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Mutations accumulate in influenza A virus proteins, especially in the main epitopes on the virus surface glycoprotein hemagglutinin (HA). For influenza A(H3N2) viruses, in particular, the antigenicity of their HA has altered since their emergence in 1968, requiring changes of vaccine strains every few years. Most adults have been exposed to several antigenically divergent H3N2 viruses through infection and/or vaccination, and those exposures affect the immune responses of those individuals. However, animal models reflecting this 'immune history' in humans are lacking and naïve animals are generally used for vaccination and virus challenge studies. Here, we describe a ferret model to mimic the serial exposure of humans to antigenically different historical H3HA proteins. In this model, ferrets were sequentially immunized with adjuvanted recombinant H3HA proteins from two or three different H3HA antigenic clusters in chronological order, and serum neutralizing antibody titers were examined against the homologous virus and viruses from different antigenic clusters. For ferrets immunized with a single HA antigen, serum neutralizing antibody titers were elevated specifically against the homologous virus. However, after immunization with the second or third antigenically distinct HA antigen in chronological order, the ferrets showed an increase in more broadly cross-reactive neutralizing titers against the antigenically distinct viruses and against the homologous virus. Sequentially immunized animals challenged with an antigenically advanced H3N2 virus showed attenuated virus growth and less body temperature increase compared with naïve animals. These results suggest that sequential exposure to antigenically different HAs elicits broader neutralizing activity in sera and enhances immune responses against more antigenically distinct viruses Our findings may partly explain why adults who have been exposed to antigenically divergent HAs are less likely to be infected with influenza virus and have severe symptoms than children. Copyright © 2022 The Author(s). Published by Elsevier Ltd.. All rights reserved.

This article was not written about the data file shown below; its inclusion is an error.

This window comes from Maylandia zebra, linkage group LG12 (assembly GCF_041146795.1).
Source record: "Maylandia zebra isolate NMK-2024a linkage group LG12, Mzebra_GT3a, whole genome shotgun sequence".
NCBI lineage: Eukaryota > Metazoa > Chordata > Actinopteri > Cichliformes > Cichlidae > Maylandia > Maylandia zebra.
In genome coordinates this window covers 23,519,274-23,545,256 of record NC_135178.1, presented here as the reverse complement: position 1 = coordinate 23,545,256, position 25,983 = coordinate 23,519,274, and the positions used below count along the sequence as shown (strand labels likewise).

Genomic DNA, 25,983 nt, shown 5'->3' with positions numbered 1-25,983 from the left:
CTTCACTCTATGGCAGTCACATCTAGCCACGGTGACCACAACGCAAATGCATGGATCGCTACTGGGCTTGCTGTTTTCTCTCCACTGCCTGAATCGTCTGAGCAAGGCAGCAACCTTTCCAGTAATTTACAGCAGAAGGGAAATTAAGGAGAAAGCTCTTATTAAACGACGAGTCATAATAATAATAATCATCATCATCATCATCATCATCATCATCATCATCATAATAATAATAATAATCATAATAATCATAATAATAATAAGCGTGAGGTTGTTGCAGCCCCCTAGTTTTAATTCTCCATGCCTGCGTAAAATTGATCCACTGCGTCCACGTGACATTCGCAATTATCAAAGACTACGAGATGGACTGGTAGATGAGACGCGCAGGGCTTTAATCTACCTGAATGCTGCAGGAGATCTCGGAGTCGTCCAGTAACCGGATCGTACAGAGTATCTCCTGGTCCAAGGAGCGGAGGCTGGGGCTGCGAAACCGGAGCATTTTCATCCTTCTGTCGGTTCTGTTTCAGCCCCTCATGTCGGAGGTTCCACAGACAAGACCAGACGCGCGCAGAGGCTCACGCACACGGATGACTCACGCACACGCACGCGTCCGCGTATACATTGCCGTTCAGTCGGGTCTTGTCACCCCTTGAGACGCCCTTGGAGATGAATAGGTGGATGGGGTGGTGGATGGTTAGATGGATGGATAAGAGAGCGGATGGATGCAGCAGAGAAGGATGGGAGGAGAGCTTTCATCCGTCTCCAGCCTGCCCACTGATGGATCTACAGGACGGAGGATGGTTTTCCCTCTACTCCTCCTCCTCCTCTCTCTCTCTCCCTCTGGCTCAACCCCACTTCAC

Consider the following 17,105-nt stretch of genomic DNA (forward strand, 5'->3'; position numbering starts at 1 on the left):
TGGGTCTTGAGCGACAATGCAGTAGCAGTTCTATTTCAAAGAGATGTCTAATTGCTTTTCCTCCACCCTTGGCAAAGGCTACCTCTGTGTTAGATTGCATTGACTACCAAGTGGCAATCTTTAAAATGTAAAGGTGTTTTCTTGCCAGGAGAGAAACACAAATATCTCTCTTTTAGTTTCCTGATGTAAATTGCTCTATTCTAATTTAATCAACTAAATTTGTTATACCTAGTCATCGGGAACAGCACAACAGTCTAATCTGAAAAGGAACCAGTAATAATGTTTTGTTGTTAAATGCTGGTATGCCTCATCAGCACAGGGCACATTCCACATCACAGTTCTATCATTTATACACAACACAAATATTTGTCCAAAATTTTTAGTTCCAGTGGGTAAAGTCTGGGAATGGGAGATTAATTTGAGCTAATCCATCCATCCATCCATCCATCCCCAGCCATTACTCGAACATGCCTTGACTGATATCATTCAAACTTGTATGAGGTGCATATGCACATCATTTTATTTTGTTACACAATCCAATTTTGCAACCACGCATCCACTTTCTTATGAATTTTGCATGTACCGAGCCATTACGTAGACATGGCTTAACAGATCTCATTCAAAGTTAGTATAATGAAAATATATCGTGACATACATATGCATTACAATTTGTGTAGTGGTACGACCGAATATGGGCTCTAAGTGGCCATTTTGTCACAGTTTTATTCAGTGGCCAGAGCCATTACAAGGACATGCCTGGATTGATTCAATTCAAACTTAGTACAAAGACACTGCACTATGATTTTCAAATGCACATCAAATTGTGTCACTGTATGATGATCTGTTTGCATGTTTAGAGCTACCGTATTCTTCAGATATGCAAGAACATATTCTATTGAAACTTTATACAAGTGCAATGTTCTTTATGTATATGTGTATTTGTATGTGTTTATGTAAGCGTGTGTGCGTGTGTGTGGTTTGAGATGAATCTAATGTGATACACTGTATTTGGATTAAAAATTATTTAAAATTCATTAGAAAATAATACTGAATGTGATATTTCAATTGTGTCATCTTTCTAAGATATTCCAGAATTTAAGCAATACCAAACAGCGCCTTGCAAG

Shiho Chiba, Masato Hatta, David Pattinson, Atsuhiro Yasuhara, Gabriele Neumann, Yoshihiro Kawaoka. Ferret model to mimic the sequential exposure of humans to historical H3N2 influenza viruses. Vaccine. 2023 Jan 09;41(2):590-597

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PMID: 36517323

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